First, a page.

In St. John of the Midfield, you’ve brought together youth soccer and the Mafia to create a powerful story. What were some of the challenges you faced writing this novel?

Having parallel stories, with two evil characters, one in which I’m hoping the audience will have empathy for, was certainly a challenge. The entire story had to be broken down in an outline form to my editor to show where the stories would intersect and how the fates of Frankie and Sonny Christopher would be revealed.
The challenge about writing on the underworld is to do so, you have to appear credible. The characters, their history, and their actions cannot come across as being contrived. In my case, being Sicilian, I had places in my childhood I could dig deep into to find the proper voices, the proper tendencies, and the proper characteristics of individuals I knew to pull it off.

At the end of the book, there is a story titled, My Dog Tim. Why is it included? What it is about?

I promised my family a long time ago I would write a story about our beloved dog Tim. For me, it’s important to always keep my word.

That story is written in a totally different voice, a voice that one reviewer told me was similar to the voice in the “Wonder Years.” For me, it was important not to write the typical soppy dog story we’ve all read a million times in the magazines left on the tables at the doctors office. I owed Tim a lot more than that. I also knew I wasn’t up to pulling something off like Jack London.

The story is basically a little portrait of my life from the time Tim was brought to us in the early sixties to his death at seventeen years old. Since I was born only a few months prior to his arrival in our house, Tim and I grew up together through the tumultuous sixties and seventies. I remember holding him the night Robert Kennedy was assassinated as my father screamed obscenities at the television.

The early departure of a neighborhood father to the Viet Nam war foreshadows the loss of innocence those times brought about. The narrator, who recalls how his dog protected him in his youth from all the imaginary monsters floating around the house and his head, later encounters real monsters, like the fear of his father’s anger and a group of thugs who hurt him while he delivers papers on his route. Later, after two children are murdered in Oakland County, the realization by the entire community there is a serial killer terrorizing the neighborhoods clearly defines a new world is emerging for the young man.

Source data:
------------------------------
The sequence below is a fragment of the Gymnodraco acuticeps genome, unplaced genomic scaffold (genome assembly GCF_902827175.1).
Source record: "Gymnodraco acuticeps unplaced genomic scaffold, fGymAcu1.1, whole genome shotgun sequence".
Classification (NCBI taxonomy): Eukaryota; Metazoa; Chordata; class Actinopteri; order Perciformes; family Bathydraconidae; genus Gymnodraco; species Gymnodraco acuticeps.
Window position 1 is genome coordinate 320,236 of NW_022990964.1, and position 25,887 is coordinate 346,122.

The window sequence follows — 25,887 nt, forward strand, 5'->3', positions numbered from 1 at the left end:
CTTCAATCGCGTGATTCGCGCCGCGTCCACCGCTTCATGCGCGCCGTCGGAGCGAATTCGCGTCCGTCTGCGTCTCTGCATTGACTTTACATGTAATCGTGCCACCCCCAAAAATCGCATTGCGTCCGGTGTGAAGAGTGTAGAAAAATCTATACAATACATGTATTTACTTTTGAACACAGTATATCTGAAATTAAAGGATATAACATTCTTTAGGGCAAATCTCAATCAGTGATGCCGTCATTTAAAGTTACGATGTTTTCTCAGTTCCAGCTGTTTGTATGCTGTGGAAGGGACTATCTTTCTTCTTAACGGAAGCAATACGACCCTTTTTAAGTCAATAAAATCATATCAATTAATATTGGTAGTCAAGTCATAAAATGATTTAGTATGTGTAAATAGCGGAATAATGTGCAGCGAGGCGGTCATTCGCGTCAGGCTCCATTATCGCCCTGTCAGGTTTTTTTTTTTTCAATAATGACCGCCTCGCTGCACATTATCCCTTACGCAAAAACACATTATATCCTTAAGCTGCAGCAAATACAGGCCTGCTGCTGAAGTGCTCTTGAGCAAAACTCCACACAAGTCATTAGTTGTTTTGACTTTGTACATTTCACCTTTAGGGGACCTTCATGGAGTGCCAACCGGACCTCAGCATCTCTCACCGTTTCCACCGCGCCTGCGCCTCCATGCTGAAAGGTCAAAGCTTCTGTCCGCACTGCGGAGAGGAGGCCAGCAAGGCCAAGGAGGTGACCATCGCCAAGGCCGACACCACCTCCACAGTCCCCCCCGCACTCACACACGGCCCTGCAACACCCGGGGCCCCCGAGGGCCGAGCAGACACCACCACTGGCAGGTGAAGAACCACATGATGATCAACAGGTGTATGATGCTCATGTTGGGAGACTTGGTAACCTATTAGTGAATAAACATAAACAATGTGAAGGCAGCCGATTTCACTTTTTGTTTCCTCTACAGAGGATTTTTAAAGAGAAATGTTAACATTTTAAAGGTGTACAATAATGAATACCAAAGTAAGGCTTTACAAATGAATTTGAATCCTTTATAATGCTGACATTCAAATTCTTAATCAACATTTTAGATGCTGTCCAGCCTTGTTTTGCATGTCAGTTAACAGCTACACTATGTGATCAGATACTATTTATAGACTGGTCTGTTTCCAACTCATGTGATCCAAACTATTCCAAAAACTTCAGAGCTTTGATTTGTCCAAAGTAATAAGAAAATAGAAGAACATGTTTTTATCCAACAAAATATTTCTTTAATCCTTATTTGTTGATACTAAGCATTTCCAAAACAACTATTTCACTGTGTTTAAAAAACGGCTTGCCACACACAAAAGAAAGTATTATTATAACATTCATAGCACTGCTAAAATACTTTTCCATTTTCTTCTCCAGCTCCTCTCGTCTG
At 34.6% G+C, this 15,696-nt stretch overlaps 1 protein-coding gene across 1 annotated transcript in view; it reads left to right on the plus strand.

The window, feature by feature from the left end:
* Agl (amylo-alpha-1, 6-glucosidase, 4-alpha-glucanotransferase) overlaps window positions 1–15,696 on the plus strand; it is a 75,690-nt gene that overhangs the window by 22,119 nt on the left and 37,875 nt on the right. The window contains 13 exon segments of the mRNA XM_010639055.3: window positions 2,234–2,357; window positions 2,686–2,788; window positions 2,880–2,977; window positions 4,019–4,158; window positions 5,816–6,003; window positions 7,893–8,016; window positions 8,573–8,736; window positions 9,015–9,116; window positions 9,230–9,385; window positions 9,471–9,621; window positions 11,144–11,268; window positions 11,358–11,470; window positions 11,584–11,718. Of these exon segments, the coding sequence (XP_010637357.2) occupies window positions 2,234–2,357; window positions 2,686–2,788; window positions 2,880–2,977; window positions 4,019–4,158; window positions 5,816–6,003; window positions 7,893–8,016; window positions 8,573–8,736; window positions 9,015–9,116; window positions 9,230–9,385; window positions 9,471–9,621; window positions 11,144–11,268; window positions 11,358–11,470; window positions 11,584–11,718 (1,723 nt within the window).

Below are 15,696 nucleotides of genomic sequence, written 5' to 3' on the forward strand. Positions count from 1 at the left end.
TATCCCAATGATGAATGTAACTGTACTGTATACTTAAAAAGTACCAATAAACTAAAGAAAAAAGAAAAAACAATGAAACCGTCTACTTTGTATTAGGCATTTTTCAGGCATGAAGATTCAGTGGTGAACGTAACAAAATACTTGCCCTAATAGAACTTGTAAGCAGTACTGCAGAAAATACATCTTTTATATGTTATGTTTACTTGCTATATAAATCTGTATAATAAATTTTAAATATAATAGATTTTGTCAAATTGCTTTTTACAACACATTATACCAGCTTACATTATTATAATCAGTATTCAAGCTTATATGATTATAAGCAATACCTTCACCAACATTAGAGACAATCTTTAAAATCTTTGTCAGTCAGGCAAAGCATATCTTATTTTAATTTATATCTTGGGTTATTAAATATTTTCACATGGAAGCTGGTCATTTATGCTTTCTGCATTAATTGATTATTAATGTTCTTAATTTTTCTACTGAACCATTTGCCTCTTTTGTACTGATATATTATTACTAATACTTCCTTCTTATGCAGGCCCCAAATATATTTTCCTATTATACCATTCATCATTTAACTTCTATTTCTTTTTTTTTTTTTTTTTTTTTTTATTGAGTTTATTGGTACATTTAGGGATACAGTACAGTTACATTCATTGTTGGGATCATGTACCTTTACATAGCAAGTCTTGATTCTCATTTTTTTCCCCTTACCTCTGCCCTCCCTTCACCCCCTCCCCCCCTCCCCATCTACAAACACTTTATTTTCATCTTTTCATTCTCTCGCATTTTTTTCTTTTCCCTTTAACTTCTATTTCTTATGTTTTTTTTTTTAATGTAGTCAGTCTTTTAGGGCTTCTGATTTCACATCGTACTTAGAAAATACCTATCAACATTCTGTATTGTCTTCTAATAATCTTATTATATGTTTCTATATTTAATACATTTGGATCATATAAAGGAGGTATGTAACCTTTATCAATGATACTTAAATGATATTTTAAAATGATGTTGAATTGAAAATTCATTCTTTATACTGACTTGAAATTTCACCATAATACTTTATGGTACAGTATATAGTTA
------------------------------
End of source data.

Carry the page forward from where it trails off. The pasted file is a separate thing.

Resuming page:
In that story, I have two loves that protect me from what terrifies me. One is Tim, who defends me against a menace of a dog-named Bongo, and my little Polish Grandmother Clare, who is willing to fight against my Sicilian father in order to protect her daughter and her grandchildren.

Where can readers purchase a copy of St. John of the Midfield?

The books can be purchased at:,, or

What’s up next for you? Are there future projects you would like to share with our readers?

I’m doing a lot of research now. Within six months, I’ll begin writing my second novel entitled, “He Lay Low.” It takes place on the Mexican/Texas border. There won’t be any sports themes in this one.

Is there anything you would like to add?

Yes. Al Ochsner, my college roommate and the illustrator of my children’s book, “The Suburban Dragon,” has just gone through his third operation to remove cancer from his vocal chords and esophagus. Please keep him in your thoughts and prayers. Thanks.

Thank you for being our guest today, Gary. I wish you great success. Have fun with the rest of the tour.

ST. JOHN OF THE MIDFIELD VIRTUAL BOOK TOUR '08 begins on Feb. 1, 2008 and continues all month. If you would like to follow Gary's tour, visit Leave a comment at any of his stops and become eligible to win a free copy at the end of his tour! One lucky winner will be announced on this page on February 29!

This virtual book tour has been brought to you by:

To read my review of St. John of the Midfield go to